Book traces neighborhood segregation

Club explores how Peekskill can do better 


By Regina Clarkin

Everywhere one looks in Peekskill there are new homes under construction or in the works. From the nine story 181-unit market rate apartment building on Broad and Brown streets to the 82-unit workforce building rising between Main Street and Central Avenue, there is a boom going on. 


View from Central Avenue of the 645 Main Street workforce housing project. Photo by Regina Clarkin

That boom is the context behind the current book selection of the Peekskill NAACP’s Economic Sustainability Committee chaired by Tanya Dwyer. “If you think there aren’t enough affordable units being built here or if you want only market rate apartments, this is a discussion for you,” said Dwyer – who is welcoming all views to the conversation. 

The book the group is discussing is  The Color of Law by Richard Rothstein, which explores the history of residential segregation in America. “Our local and national governments segregated cities like Peekskill throughout the 20th century. We are still living with the expensive ramifications of those policies. The Color of Law explains how it happened and the impact on all of us,” reads the flyer promoting the Saturday, July 9th event.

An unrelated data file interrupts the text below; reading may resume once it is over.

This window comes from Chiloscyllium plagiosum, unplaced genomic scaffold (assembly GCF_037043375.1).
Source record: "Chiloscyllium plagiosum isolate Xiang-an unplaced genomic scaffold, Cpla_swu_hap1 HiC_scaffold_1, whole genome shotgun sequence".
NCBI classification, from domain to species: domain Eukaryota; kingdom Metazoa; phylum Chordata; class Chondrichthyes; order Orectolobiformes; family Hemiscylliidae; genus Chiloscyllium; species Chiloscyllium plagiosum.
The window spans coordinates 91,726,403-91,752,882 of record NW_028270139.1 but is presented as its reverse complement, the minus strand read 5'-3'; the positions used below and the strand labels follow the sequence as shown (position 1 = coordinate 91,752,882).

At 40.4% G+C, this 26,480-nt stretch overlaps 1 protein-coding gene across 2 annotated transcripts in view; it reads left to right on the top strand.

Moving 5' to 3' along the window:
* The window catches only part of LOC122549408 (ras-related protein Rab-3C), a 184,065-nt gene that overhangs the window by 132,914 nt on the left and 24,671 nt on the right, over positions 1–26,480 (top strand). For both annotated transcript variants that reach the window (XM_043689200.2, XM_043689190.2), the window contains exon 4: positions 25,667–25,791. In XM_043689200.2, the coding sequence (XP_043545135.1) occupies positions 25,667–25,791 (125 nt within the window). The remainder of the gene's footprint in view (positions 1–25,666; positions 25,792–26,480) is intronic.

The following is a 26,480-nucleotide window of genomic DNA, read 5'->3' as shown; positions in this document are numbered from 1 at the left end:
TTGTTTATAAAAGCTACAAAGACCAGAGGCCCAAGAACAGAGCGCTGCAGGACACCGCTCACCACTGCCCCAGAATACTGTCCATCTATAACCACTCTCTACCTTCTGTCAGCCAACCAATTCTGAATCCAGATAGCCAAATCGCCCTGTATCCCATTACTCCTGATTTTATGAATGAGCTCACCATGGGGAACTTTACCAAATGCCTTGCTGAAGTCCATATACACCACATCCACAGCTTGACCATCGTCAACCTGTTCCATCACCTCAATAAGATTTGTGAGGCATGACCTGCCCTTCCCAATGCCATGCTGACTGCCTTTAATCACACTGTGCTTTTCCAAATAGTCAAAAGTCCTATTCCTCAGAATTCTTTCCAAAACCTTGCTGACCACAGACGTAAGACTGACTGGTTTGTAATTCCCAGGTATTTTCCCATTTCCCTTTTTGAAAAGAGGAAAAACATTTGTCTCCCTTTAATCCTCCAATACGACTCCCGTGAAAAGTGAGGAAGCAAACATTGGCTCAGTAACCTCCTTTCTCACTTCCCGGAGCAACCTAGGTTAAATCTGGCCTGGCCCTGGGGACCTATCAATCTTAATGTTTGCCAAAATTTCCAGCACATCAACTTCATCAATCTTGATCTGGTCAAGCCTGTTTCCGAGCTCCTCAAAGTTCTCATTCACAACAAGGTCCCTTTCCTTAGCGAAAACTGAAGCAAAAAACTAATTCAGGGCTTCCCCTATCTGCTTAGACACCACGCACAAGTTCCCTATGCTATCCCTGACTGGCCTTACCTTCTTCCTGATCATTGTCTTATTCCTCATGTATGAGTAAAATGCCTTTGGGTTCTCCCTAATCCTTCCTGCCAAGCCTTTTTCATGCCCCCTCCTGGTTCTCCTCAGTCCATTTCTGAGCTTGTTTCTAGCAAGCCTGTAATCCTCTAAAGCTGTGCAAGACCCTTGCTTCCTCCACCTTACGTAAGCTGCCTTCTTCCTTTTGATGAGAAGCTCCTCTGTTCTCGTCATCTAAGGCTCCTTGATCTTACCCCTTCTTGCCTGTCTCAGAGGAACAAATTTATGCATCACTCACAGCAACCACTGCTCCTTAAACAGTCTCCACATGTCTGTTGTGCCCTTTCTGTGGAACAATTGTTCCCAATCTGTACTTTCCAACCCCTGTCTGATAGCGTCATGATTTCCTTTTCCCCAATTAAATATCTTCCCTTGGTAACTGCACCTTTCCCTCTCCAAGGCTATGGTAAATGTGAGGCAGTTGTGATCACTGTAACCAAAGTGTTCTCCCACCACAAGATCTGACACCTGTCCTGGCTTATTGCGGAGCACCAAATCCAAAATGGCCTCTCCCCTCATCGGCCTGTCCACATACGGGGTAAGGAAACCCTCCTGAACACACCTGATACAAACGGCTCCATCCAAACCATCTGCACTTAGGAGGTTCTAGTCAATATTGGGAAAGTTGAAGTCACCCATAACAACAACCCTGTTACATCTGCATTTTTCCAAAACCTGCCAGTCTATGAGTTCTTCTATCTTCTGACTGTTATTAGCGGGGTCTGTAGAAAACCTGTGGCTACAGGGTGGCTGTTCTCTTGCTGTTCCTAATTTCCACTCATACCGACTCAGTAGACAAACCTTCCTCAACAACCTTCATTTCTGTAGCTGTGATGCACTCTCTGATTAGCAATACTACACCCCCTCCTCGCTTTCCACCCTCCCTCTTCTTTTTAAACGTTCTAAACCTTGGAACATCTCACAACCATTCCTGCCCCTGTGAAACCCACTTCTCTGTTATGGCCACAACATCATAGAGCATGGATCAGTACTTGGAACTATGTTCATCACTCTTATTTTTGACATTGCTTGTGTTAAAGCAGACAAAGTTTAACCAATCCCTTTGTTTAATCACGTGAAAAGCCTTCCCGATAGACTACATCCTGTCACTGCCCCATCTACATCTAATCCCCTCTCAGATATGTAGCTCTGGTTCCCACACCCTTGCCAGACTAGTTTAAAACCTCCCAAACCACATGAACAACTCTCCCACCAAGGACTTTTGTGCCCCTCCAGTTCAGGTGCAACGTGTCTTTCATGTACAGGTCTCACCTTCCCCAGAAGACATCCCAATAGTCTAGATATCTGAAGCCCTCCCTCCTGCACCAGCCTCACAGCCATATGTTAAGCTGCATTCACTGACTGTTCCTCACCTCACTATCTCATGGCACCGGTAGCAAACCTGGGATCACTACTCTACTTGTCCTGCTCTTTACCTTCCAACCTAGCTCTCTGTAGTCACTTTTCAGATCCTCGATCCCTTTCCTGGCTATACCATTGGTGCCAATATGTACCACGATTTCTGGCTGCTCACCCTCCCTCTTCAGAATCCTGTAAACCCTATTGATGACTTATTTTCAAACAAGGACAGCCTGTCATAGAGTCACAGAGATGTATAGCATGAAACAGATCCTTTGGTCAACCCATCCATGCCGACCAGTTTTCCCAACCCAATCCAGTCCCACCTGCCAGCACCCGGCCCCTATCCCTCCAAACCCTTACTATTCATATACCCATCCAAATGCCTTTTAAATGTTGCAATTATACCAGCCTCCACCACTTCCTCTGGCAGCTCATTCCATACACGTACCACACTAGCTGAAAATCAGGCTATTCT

African Americans in front of housing.


When the group met at their monthly meeting in June, they discussed the ways institutional structures created residential segregation as explained in the book. The July conversation centers around Peekskill, and ways the situation can be handled.

Dwyer encouraged people to join the Zoom meeting even if they haven’t read the entire book. She suggests they go to the FAQ at the back of the book, and read those in anticipation of joining the conversation.   

The public is invited to the meeting on Zoom this Saturday, July 9 at noon. Sign in to the Zoom meeting with the following codes: Meeting ID: 83417922799  Passcode: 932970.